Accustomed to spending lavishly around the world, Saudi Arabia’s moves in the region have been met without much fanfare but signal broad ambition. The kingdom is considering a production line for some of Brazil’s Embraer airliners and is mulling opening an embassy in Colombia. Aramco, its national oil company, recently acquired a Chilean fuel retailer. And last August, Investment Minister Khalid Al-Falih toured seven nations in the region “with the aim of exploring opportunities to strengthen and deepen investment partnerships.” Like China, India, and the European Union, the kingdom is chasing a more significant footprint in the hemisphere, hoping to secure raw materials, market access and investment opportunities.

Pivoting on its longstanding ties with Brazil while making inroads in other parts of the region, the kingdom’s increasing interest in the Western Hemisphere comes as it pursues Vision 2030, a plan launched in 2016 by Crown Prince Mohammed bin Salman to diversify the economy away from oil and harness investment.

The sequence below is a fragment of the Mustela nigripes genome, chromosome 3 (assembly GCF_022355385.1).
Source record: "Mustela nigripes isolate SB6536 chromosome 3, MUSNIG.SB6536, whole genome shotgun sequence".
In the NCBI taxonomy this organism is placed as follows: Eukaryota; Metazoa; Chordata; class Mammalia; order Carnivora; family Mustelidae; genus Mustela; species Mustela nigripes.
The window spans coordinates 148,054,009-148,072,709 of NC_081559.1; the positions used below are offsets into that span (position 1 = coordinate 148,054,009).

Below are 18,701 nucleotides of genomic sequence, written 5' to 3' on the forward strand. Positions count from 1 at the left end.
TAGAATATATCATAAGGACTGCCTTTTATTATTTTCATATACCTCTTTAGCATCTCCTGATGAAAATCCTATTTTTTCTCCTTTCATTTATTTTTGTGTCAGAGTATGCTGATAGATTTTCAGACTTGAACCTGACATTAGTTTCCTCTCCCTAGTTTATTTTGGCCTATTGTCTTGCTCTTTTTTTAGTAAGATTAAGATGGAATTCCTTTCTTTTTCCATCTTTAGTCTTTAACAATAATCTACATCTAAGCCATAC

Deepening Brazil ties 

Brazil’s relationship with Saudi Arabia started in the 1970s, said Najad Khouri, founding partner and senior researcher at the Grupo de Estudos e Pesquisas sobre o Oriente Médio. Bilateral trade stands at $8 billion, and according to official estimates, it could reach $20 billion by 2030. Last year alone, Brazil’s exports to Saudi Arabia reached $3.2 billion, a 10-year high.

“Latin America is a natural partner [for Saudi Arabia] because it exports vegetable and animal proteins,” Khouri added, emphasizing the kingdom’s high dependence on food imports. Brazil, for example, is the world’s top exporter of halal meat. Last year, the Brazilian food processing company BRF formalized a joint venture with Halal Products Development Company, a subsidiary of Saudi Arabia’s sovereign wealth fund, the Public Investment Fund (PIF).